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Posted 17 February 2020 - 06:42 PM

I've been imaging galaxies from heavy light pollution for years.

 

1) I tried an IDAS-LPS but found that my results were better without it.

2) I try to capture at least as much luminance (typically 3-4 hours) or more than total RGB (45-60 mins per channel). I can typically complete a galaxy image in one evening.

3) I bin my RGB (detail is really all in the luminance IMO) but I have a CCD. Leave the luminance un binned unless seeing is poor or your image scale requires it (mine is 0.65" without FR) 

4) Exposure time Gradient removal techniques are key in LP. Get Gradient Xterminator if you don't have it already.

 

Derek

Your images are very inspiring, especially if they come from heavy light pollution


Edited by milkychris, 17 February 2020 - 06:44 PM.

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#8 Stephen Kennedy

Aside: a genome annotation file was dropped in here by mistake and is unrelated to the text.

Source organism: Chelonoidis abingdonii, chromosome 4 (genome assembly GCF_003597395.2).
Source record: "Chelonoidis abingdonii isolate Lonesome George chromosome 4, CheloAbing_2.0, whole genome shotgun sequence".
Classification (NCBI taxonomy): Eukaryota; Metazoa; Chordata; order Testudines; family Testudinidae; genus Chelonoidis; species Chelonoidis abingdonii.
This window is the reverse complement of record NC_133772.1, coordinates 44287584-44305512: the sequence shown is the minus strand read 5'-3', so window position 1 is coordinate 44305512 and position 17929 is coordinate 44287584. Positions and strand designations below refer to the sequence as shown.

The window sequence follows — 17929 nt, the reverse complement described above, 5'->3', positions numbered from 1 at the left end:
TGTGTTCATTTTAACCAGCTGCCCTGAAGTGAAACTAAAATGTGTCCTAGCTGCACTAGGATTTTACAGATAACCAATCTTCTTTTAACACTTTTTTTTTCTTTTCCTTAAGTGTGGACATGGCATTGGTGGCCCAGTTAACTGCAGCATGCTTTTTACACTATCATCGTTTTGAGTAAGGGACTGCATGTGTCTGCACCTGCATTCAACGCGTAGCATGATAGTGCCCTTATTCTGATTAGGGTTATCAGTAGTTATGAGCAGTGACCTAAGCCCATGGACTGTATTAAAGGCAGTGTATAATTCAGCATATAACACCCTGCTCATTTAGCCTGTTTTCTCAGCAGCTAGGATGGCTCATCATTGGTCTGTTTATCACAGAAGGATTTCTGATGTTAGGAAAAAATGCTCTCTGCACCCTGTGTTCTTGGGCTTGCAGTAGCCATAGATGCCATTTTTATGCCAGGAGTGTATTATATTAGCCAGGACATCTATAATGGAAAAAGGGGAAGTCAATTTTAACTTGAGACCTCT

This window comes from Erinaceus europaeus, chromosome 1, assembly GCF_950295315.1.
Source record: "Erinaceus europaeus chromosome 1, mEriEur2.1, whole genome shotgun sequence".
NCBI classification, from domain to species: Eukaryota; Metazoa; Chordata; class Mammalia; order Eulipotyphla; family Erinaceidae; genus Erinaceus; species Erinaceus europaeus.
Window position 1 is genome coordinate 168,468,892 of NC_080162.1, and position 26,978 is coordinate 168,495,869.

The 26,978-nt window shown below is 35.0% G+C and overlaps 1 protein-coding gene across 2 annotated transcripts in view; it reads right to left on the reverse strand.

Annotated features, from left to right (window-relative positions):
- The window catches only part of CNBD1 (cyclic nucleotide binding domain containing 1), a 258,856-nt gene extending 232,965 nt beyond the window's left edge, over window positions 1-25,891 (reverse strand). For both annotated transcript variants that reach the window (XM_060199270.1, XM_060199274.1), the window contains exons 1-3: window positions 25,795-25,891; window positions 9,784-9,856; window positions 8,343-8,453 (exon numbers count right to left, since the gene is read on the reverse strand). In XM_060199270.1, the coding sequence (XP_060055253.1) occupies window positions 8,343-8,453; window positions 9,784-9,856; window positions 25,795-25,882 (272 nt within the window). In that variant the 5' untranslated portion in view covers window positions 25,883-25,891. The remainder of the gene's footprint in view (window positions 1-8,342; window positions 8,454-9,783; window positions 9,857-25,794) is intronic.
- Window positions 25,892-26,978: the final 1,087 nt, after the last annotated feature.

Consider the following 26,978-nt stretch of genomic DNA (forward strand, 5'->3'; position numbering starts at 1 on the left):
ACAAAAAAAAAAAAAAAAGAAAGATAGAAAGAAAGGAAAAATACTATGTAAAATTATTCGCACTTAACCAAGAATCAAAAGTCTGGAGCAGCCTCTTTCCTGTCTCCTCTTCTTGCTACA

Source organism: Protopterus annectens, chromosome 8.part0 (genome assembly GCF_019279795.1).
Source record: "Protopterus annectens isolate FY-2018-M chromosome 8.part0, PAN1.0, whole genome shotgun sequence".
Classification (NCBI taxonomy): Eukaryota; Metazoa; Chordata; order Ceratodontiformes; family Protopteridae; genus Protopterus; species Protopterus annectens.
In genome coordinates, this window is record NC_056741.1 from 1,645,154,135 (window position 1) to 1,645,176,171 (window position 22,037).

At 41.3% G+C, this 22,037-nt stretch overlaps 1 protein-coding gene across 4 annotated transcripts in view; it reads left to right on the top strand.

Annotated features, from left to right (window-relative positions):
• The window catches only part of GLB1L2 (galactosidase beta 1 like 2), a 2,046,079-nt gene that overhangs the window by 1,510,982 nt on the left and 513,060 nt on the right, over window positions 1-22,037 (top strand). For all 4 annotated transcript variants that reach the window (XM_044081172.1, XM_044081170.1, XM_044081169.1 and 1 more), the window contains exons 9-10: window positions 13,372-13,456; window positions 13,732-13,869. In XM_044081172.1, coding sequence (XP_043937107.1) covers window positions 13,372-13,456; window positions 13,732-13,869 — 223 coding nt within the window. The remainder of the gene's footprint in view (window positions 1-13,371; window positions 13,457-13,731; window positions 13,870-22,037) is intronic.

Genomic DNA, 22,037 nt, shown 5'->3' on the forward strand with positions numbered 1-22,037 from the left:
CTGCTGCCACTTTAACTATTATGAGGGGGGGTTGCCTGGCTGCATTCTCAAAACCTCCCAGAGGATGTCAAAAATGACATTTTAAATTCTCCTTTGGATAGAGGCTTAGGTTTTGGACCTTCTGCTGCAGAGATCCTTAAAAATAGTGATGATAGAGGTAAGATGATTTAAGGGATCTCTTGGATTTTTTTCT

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Posted 17 February 2020 - 11:30 PM

Why are you using a 73 mm refractor to image galaxies when you have a 5" F/8 reflector? Except for a couple, galaxies are small and faint objects.  You are going to want to use as much aperture and focal length as you can to image galaxies like those in the Virgo Cluster.



#9 Chaz007

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Posted 17 February 2020 - 11:49 PM

I can’t tell you how much I agree, but unfortunately it’s a pretty cheap reflector (spherical mirror with bird jones lens to correct) and I don’t think my mount could handle it. In the future my plan is to get a massive triplet refractor and throw a reducer on it for nebulae. That’d also require a mount upgrade... Now that you’ve got me thinking about it though it may not hurt to give it a try. smile.gif